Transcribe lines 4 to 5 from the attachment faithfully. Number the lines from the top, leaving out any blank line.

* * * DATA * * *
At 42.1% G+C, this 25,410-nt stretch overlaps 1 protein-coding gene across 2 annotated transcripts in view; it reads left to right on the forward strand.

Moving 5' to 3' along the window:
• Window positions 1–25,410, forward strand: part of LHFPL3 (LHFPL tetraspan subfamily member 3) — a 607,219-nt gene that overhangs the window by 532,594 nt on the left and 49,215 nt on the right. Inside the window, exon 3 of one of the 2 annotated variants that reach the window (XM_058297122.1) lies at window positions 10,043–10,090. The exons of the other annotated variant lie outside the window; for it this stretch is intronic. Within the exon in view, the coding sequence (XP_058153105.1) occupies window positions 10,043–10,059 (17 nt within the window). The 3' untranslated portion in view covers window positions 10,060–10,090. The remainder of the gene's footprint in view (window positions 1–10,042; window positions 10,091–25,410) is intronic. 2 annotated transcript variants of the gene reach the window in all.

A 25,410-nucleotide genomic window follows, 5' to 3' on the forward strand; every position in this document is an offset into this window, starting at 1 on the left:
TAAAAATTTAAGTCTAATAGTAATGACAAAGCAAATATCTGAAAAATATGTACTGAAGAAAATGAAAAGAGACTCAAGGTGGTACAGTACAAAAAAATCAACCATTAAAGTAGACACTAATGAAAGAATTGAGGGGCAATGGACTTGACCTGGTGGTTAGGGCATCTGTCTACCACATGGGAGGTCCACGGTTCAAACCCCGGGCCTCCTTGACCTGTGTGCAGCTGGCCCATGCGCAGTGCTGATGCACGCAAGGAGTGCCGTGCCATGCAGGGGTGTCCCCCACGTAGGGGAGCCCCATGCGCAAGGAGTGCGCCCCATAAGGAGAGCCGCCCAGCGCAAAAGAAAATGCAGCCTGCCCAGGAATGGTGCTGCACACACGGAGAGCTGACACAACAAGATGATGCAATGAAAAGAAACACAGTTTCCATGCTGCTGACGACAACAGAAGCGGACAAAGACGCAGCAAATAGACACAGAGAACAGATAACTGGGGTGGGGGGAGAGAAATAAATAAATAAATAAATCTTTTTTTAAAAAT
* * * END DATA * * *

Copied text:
A 25,410-nucleotide genomic window follows, 5' to 3' on the forward strand; every position in this document is an offset into this window, starting at 1 on the left:
TAAAAATTTAAGTCTAATAGTAATGACAAAGCAAATATCTGAAAAATATGTACTGAAGAAAATGAAAAGAGACTCAAGGTGGTACAGTACAAAAAAATCAACCATTAAAGTAGACACTAATGAAAGAATTGAGGGGCAATGGACTTGACCTGGTGGTTAGGGCATCTGTCTACCACATGGGAGGTCCACGGTTCAAACCCCGGGCCTCCTTGACCTGTGTGCAGCTGGCCCATGCGCAGTGCTGATGCACGCAAGGAGTGCCGTGCCATGCAGGGGTGTCCCCCACGTAGGGGAGCCCCATGCGCAAGGAGTGCGCCCCATAAGGAGAGCCGCCCAGCGCAAAAGAAAATGCAGCCTGCCCAGGAATGGTGCTGCACACACGGAGAGCTGACACAACAAGATGATGCAATGAAAAGAAACACAGTTTCCATGCTGCTGACGACAACAGAAGCGGACAAAGACGCAGCAAATAGACACAGAGAACAGATAACTGGGGTGGGGGGAGAGAAATAAATAAATAAATAAATCTTTTTTTAAAAAT